CEO’s Report: Analyzing the effects of COVID-19
Three months ago, states within Heartland’s customer footprint announced their first confirmed cases of COVID-19.
Since then, States of Emergency were declared, public schools were closed, and non-essential businesses were limited or closed. Social distancing recommendations led to many businesses shifting to work-from-home status and others were forced to lay off workers.
While all these measures were put in place for the safety and well-being of residents, as well as to ease the strain on hospitals, such measures are certain to have an impact on electric sales.
Heartland has been monitoring load data since COVID-19 started impacting the economy in the Midwest.
Measuring the impact
The first cases of COVID-19 in the Midwest appeared in early March. However, stay-at-home orders and business closings didn’t start happening until a few weeks later in most cases.
However, Heartland’s total customer load in March was just over 8% below that of 2019 and less than 3% below the five-year average.
While those numbers may seem significant, when weather-normalizing the data, total customer load was 3.8% below 2019 and 1.72% below the five-year average.
Weather normalization involves measuring the impact of weather on energy consumption. Because weather patterns vary from year to year, weather normalization adjusts energy usage so it can be compared to energy usage in other years over a longer period.
Comparing energy consumption from one year to the next only provides the change between those years. Weather has a significant impact on energy consumption and when it is “weather normalized,” you are comparing energy consumption over a normal weather period.
When adjusted for normal weather, loads in March were much closer to expected levels. In fact, greater than 75% of the variance seen in March can be statistically attributed to weather variations. The weather in March of this year was significantly warmer than normal while in March of 2019, it was much cooler than normal.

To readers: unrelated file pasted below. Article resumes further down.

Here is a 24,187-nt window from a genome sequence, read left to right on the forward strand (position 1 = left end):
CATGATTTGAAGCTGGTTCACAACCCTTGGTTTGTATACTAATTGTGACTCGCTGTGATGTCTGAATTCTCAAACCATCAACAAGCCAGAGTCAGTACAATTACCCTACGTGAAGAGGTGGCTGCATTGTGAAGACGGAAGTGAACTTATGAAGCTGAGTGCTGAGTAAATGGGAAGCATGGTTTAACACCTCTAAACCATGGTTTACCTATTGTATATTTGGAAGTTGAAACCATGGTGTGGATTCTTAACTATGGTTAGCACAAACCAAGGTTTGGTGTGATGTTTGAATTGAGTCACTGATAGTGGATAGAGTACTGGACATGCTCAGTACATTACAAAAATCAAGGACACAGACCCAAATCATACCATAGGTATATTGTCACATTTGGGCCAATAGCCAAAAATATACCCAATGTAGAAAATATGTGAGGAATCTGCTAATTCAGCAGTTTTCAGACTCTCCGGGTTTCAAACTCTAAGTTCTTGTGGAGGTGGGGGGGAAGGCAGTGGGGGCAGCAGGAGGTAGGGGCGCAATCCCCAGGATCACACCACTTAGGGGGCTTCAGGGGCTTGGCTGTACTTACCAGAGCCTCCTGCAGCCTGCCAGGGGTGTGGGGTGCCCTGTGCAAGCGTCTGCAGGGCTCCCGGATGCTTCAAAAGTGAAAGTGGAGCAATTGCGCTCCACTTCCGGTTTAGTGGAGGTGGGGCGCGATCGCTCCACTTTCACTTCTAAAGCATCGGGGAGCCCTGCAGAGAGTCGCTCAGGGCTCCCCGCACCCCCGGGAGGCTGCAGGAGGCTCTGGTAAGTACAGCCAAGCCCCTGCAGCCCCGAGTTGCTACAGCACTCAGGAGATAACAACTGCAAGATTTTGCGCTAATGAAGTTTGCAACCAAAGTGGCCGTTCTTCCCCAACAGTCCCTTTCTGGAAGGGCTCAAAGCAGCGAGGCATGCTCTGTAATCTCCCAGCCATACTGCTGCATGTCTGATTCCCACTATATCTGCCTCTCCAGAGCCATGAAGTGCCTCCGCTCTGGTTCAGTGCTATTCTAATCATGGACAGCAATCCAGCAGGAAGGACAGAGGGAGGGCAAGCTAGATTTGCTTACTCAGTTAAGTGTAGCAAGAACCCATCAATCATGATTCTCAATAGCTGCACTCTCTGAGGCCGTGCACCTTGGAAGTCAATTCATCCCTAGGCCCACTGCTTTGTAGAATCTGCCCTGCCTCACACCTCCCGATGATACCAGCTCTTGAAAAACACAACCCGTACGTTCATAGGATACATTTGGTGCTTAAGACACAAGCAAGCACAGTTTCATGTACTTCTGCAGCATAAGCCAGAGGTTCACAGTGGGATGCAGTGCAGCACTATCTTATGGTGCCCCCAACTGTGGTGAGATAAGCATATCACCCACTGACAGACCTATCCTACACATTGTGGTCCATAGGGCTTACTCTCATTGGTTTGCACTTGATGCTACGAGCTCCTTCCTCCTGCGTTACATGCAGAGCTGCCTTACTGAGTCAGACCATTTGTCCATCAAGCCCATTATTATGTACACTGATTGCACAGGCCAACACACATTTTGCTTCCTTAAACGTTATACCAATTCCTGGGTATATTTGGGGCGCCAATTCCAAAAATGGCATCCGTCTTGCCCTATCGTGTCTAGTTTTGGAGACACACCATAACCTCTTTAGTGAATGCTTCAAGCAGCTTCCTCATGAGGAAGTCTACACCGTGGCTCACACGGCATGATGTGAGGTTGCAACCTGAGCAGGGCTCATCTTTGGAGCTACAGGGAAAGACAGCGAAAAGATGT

Looking at April of this year, when we saw an entire month of closed or limited business, total customer load was 5% below that of April 2019 and 3.5% below the five-year average. When adjusted for normal weather, April load variance was similar to the actual data, given that weather in April of this year was near the five-year average.
Therefore, a significant portion of the load variance seen in April can be attributed to non-weather-related factors, including the effects of COVID-19.
While we are still analyzing May loads, it is reasonable to expect the COVID-19 impacts to be larger due to continued business closings and decreased operations. While so far they have been reasonable, they seem to be increasing, evidenced by a 2% impact in March and 4 to 5% impact in April.
Even as businesses begin ramping back up, many will experience decreased product demand to the weakened economy. But, based on data we have seen thus far, we hope to see the effects start to decline as restrictions ease going into the summer months.
Despite these load fluctuations, prudent rate setting in the past has prepared Heartland for such a situation. We are not anticipating any rate impacts at this point due to the impacts of COVID-19.
Of course, we will continue monitoring the situation and rate stability will remain our priority.
We understand that while we are all trying to find a sense of normalcy in this situation, we still have a long way to go before we can truly be “back to normal.” We will do whatever we can to help our customers and provide the best service possible, through this situation, and always.
As we attempt to “get back to normal,” our staff returned to the office June 1st. We still take COVID-19 very seriously, but feel we have the proper controls in place to protect our employees. Of course, we remain flexible should the situation change.
We look forward to being able to see you all in person.